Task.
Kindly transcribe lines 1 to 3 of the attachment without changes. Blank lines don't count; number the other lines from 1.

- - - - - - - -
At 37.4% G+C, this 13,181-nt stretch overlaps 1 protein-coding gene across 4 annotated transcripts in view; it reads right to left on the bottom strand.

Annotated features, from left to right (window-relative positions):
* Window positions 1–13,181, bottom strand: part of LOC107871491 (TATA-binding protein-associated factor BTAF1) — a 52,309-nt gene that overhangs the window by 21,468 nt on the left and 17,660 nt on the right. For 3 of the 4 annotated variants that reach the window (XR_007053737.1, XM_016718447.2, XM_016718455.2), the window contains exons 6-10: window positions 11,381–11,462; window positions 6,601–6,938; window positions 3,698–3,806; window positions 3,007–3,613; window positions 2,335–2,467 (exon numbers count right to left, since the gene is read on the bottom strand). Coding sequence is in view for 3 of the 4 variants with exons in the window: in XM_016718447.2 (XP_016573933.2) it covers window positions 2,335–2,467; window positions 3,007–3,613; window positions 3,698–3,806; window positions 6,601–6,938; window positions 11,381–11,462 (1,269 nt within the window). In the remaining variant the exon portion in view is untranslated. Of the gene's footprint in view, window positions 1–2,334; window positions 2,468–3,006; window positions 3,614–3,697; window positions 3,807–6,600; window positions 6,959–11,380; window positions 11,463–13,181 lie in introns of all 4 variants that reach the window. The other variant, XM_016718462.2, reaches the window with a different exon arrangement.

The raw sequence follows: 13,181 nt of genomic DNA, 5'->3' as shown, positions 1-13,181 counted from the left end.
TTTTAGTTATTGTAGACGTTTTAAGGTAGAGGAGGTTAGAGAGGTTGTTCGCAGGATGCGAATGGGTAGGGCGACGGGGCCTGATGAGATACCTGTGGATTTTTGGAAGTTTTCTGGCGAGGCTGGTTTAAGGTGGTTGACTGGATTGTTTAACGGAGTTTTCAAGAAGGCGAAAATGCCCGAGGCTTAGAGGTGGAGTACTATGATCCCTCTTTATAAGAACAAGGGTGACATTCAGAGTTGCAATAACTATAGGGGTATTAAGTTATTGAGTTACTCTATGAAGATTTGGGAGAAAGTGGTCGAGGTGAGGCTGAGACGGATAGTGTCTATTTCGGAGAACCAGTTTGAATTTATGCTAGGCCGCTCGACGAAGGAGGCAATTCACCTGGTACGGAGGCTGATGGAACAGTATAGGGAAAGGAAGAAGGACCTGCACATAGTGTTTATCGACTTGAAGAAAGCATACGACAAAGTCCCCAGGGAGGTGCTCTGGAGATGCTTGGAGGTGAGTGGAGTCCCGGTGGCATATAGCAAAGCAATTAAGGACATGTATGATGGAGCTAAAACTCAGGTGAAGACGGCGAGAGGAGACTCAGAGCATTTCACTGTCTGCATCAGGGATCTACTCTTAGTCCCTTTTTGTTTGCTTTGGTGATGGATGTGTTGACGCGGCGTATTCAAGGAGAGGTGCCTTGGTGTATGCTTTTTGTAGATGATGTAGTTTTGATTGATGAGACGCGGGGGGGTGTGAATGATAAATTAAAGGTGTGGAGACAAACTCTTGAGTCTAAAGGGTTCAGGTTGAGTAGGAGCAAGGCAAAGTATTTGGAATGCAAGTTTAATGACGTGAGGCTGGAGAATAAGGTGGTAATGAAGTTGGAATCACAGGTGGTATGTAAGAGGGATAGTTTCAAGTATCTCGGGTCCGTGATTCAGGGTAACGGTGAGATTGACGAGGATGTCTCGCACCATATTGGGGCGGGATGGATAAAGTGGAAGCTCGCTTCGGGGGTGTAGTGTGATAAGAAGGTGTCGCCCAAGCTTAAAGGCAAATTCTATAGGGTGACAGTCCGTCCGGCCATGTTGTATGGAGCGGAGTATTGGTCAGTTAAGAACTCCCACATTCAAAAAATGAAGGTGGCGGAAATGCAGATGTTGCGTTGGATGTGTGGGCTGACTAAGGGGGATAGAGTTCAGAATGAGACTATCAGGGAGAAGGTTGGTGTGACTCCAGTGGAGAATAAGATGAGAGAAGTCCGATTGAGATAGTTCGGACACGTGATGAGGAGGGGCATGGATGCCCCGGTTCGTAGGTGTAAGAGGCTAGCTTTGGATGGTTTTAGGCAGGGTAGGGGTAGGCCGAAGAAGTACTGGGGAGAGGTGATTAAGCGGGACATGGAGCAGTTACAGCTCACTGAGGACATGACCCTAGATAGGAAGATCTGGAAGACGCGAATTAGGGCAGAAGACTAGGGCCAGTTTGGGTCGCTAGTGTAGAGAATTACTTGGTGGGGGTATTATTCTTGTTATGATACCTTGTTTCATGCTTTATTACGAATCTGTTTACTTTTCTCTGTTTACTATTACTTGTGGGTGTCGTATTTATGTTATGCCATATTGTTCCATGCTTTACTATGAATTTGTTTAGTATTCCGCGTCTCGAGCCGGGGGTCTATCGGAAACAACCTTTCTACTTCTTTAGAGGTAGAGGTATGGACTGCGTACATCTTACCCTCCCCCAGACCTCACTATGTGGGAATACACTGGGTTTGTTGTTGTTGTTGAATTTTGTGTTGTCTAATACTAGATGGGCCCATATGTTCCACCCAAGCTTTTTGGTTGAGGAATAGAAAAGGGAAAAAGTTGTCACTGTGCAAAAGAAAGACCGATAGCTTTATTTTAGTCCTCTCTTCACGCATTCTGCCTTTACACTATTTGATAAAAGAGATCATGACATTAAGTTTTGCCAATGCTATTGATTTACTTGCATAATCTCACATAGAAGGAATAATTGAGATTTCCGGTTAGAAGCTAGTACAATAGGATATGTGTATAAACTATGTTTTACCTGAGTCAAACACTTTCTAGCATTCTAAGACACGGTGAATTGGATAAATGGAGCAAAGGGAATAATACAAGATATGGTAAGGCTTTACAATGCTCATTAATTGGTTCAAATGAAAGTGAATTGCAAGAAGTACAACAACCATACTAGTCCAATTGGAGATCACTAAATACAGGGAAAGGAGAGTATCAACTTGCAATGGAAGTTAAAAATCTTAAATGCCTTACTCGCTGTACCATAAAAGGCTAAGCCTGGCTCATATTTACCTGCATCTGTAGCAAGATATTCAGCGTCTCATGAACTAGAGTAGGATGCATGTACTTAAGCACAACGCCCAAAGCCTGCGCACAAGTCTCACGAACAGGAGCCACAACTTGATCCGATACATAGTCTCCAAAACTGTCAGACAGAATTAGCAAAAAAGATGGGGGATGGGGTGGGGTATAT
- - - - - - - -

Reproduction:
At 37.4% G+C, this 13,181-nt stretch overlaps 1 protein-coding gene across 4 annotated transcripts in view; it reads right to left on the bottom strand.

Annotated features, from left to right (window-relative positions):
* Window positions 1–13,181, bottom strand: part of LOC107871491 (TATA-binding protein-associated factor BTAF1) — a 52,309-nt gene that overhangs the window by 21,468 nt on the left and 17,660 nt on the right. For 3 of the 4 annotated variants that reach the window (XR_007053737.1, XM_016718447.2, XM_016718455.2), the window contains exons 6-10: window positions 11,381–11,462; window positions 6,601–6,938; window positions 3,698–3,806; window positions 3,007–3,613; window positions 2,335–2,467 (exon numbers count right to left, since the gene is read on the bottom strand). Coding sequence is in view for 3 of the 4 variants with exons in the window: in XM_016718447.2 (XP_016573933.2) it covers window positions 2,335–2,467; window positions 3,007–3,613; window positions 3,698–3,806; window positions 6,601–6,938; window positions 11,381–11,462 (1,269 nt within the window). In the remaining variant the exon portion in view is untranslated. Of the gene's footprint in view, window positions 1–2,334; window positions 2,468–3,006; window positions 3,614–3,697; window positions 3,807–6,600; window positions 6,959–11,380; window positions 11,463–13,181 lie in introns of all 4 variants that reach the window. The other variant, XM_016718462.2, reaches the window with a different exon arrangement.